Builders in hot-humid climates face two challenges: creating a resilient building envelope that keeps bulk water vapor out, and getting rid of moisture that inevitably finds a way in.

What makes the issue particularly complex is that some of the best strategies to keep water vapor from infiltrating into a building can also trap moisture inside.

Impermeable insulation prevents materials behind masonry or inside wall cavities from drying out as they should, leading to mold and mildew that can cause support structures to rot or swell and lead to less than desirable indoor air quality.

Semi-permeable insulation used as part of a moisture-control strategy reduces the transport of energy across air spaces and also promotes moisture exfiltration.

Masonry Walls and Vapor-Permeable Insulation

Water vapor moves from warm spaces to cold, necessitating different insulation strategies for different climates. The extremes of hot-humid climates call for permeable and semi-permeable air barrier membranes to minimize water vapor transmission (Builder’s Guide to Hot-Humid Climates, Lstiburek, 2010, page 118). In warm climates, vapor retarders (if used) are positioned as close to a building’s exterior as possible to prevent humid outside air from infiltrating into wall cavities and living envelopes.

Moisture, however, can still find a way to infiltrate. Water pipes can leak or break and heavy storms can damage a building enough to let water inside.

In such cases, a certain amount of vapor permeability is necessary to allow for interiors to dry. Vapor permeable insulation types that work well in hot-humid climates include:

  • Fiberglass batt
  • Unfaced fiberglass
  • Cellulose
  • Rock/mineral wool
  • Perforated radiant insulation

These insulation options allow for the controlled movement of vapor out of interior cavities where moisture has managed to infiltrate.

The Evolution of Vapor Barriers/Retarders

In the past, builders understood that vapor transferred through air movement from areas of high pressure to low pressure. They were not as concerned with moisture migration through vapor diffusion.

Few contractors used vapor retarders, especially on materials like brick and concrete masonry that they believed were impermeable to moisture. Those who did calculated the amount of insulation manually using figures reflecting an average dew point for their region.

Over time, building science has discovered ways of reducing condensation, even on materials that were once thought to be impermeable. Computer simulators can now assist the specifier to make dew point calculations to figure in seasonal changes.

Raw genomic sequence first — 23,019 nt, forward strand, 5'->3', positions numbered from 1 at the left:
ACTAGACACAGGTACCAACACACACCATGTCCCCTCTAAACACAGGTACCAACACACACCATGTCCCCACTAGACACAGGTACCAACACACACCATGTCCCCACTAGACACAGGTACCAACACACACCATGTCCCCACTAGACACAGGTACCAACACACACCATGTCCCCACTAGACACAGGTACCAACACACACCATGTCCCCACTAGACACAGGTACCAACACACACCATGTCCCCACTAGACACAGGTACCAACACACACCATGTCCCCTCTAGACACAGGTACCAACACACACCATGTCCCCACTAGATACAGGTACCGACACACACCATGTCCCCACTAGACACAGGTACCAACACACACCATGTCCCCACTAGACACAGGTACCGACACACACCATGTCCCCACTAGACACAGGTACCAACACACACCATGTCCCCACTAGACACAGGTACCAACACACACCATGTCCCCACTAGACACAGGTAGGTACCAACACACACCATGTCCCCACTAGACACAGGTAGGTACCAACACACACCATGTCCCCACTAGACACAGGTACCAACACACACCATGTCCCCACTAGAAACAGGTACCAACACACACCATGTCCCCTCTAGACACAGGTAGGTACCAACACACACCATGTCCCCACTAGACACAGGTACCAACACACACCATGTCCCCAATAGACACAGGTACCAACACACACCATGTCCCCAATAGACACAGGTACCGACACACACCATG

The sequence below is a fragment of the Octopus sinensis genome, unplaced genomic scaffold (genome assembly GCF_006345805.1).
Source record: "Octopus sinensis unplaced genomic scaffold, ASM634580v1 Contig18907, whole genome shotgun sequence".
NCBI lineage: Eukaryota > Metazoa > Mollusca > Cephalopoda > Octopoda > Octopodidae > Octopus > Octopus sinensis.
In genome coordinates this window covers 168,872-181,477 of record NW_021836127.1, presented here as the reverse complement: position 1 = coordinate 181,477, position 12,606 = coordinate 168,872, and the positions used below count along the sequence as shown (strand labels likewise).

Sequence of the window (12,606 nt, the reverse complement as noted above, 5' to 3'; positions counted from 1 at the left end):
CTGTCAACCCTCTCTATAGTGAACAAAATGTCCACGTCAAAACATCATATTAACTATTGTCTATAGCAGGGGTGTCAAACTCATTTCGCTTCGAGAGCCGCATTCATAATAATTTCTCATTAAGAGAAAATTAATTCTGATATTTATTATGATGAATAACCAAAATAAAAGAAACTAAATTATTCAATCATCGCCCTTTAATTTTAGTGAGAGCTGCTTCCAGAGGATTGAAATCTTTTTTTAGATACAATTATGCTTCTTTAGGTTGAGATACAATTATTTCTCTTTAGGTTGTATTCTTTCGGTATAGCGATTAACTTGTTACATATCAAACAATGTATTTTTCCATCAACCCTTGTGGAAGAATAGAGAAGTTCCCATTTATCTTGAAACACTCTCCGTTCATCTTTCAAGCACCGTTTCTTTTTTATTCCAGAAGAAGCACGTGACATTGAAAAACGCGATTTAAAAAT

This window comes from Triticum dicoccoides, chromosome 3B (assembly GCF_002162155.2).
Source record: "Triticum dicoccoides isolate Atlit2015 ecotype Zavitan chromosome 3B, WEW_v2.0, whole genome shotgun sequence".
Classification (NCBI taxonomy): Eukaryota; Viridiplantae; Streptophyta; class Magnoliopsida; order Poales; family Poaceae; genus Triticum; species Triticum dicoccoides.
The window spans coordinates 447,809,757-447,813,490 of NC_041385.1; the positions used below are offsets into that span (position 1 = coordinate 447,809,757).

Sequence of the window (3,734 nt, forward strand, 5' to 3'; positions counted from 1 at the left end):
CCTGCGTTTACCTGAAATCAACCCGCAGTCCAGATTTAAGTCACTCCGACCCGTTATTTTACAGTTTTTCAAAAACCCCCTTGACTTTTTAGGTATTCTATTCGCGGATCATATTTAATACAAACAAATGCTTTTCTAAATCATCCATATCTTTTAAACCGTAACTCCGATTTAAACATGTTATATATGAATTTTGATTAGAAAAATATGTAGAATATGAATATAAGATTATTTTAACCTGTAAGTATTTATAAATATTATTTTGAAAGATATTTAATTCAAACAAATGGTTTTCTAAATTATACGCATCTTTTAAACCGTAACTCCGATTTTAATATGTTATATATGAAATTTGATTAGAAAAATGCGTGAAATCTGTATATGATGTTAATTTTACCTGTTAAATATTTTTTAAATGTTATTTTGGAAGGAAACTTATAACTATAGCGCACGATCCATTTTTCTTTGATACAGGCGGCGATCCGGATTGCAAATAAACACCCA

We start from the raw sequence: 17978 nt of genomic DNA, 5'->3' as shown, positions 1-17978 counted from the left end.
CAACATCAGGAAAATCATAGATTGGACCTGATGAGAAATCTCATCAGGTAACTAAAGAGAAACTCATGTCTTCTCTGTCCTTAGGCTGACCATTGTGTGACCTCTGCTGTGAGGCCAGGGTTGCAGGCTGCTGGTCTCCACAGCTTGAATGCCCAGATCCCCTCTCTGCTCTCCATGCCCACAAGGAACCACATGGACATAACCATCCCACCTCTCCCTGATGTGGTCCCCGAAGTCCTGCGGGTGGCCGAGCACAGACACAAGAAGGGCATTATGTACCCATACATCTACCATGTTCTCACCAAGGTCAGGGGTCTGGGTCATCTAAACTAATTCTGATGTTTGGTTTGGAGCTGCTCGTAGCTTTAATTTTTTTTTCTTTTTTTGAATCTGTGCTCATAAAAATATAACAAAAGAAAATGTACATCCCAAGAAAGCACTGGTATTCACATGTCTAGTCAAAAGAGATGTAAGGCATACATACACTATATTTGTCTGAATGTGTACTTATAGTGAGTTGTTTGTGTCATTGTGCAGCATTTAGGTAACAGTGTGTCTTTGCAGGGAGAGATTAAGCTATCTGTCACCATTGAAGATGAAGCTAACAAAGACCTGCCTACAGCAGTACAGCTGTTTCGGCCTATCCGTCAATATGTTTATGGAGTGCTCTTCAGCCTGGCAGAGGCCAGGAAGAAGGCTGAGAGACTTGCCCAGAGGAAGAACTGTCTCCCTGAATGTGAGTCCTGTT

A number of online resources, including the U.S. Department of Energy’s Guide to Determining Climate Regions by County, can help home builders and contractors determine the materials and insulation strategies that work best for their climate zones.

Recent advances have led to the prolific use of vapor retarders on entire buildings to keep high pressure/high humidity air out of buildings (or keep it inside in cold climates). In hot climates with a lot of airborne water vapor, permeable and semi-permeable insulation and barrier types prove to be the most effective option to reduce the risk of moisture accumulation and mitigate damage within wall and ceiling cavities. Using permeable/semi-permeable insulation leads to more resilient buildings with better indoor air quality.

Dealing with Interior Air Pressure and Moisture

With air and vapor retarders essentially sealing the entire building envelope off from outside air, HVAC systems don’t have to work as hard to maintain indoor air temperatures and humidity levels. This strategy may provide an opportunity to offset some costs and living expenses by allowing for the installation of a smaller-load HVAC system.

Sometimes, however, this phenomenon leads contractors to install air conditioning units that are oversized. A correctly sized air conditioning system will help maintain ideal temperatures and humidity levels.

In systems that are too large, the coils don’t have enough time to pull moisture out of the air before the thermostat registers that the target indoor temperature has been reached, so the system shuts off prematurely. The shutoff results in higher humidity levels that can cause discomfort and moisture-related issues. It also can prompt owners to lower their thermostats, which increases energy usage and costs.

A unit that’s too small, on the other hand, won’t be able to handle the load to reach desired indoor air temperature. Specifiers should require that HVAC contractors utilize the American Society of Heating, Refrigerating and Air-Conditioning Engineers (ASHRAE) standards to understand the entire design, including insulation and vapor permeability of the building envelope, in order to select the right HVAC system to meet desired indoor air quality.

Fi-Foil and Masonry VR Plus Shield™

Fi-Foil Company’s VR Plus Shield™ is specifically designed to help control water vapor in masonry construction. This three-layer radiant insulation adds R-7.0 with a minimum 1½” enclosed cavity air space. Notably, it also reduces radiant heat transfer for more efficient, comfortable buildings. VR Plus Shield™ is available in a semi-permeable version with perforations to allow water vapor out in hot-humid zones for better indoor air quality and building resiliency.

Find out more:

Building Science Corp.: Builder’s Guide to Hot-Humid Climates
U.S. Department of Energy: Guide to Determining Climate Regions by County
American Society of Heating, Refrigerating and Air-Conditioning Engineers:

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